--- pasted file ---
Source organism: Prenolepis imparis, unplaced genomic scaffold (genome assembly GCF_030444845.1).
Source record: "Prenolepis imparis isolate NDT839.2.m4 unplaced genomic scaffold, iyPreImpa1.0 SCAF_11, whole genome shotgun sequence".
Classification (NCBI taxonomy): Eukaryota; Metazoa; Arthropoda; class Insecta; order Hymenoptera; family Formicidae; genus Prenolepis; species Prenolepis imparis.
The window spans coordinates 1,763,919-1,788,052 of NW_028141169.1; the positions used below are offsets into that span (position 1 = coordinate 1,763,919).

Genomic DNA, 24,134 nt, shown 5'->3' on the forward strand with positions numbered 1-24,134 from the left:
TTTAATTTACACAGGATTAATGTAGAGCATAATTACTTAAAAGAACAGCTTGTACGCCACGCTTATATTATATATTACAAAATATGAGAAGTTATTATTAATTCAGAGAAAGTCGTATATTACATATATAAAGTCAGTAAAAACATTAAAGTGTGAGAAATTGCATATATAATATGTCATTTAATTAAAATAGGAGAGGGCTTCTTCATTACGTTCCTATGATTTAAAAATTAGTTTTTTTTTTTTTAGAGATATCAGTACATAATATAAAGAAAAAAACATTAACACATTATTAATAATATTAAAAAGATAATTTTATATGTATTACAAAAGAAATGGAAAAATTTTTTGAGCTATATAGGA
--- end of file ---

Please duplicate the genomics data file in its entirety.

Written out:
Source organism: Prenolepis imparis, unplaced genomic scaffold (genome assembly GCF_030444845.1).
Source record: "Prenolepis imparis isolate NDT839.2.m4 unplaced genomic scaffold, iyPreImpa1.0 SCAF_11, whole genome shotgun sequence".
Classification (NCBI taxonomy): Eukaryota; Metazoa; Arthropoda; class Insecta; order Hymenoptera; family Formicidae; genus Prenolepis; species Prenolepis imparis.
The window spans coordinates 1,763,919-1,788,052 of NW_028141169.1; the positions used below are offsets into that span (position 1 = coordinate 1,763,919).

Genomic DNA, 24,134 nt, shown 5'->3' on the forward strand with positions numbered 1-24,134 from the left:
TTTAATTTACACAGGATTAATGTAGAGCATAATTACTTAAAAGAACAGCTTGTACGCCACGCTTATATTATATATTACAAAATATGAGAAGTTATTATTAATTCAGAGAAAGTCGTATATTACATATATAAAGTCAGTAAAAACATTAAAGTGTGAGAAATTGCATATATAATATGTCATTTAATTAAAATAGGAGAGGGCTTCTTCATTACGTTCCTATGATTTAAAAATTAGTTTTTTTTTTTTTAGAGATATCAGTACATAATATAAAGAAAAAAACATTAACACATTATTAATAATATTAAAAAGATAATTTTATATGTATTACAAAAGAAATGGAAAAATTTTTTGAGCTATATAGGA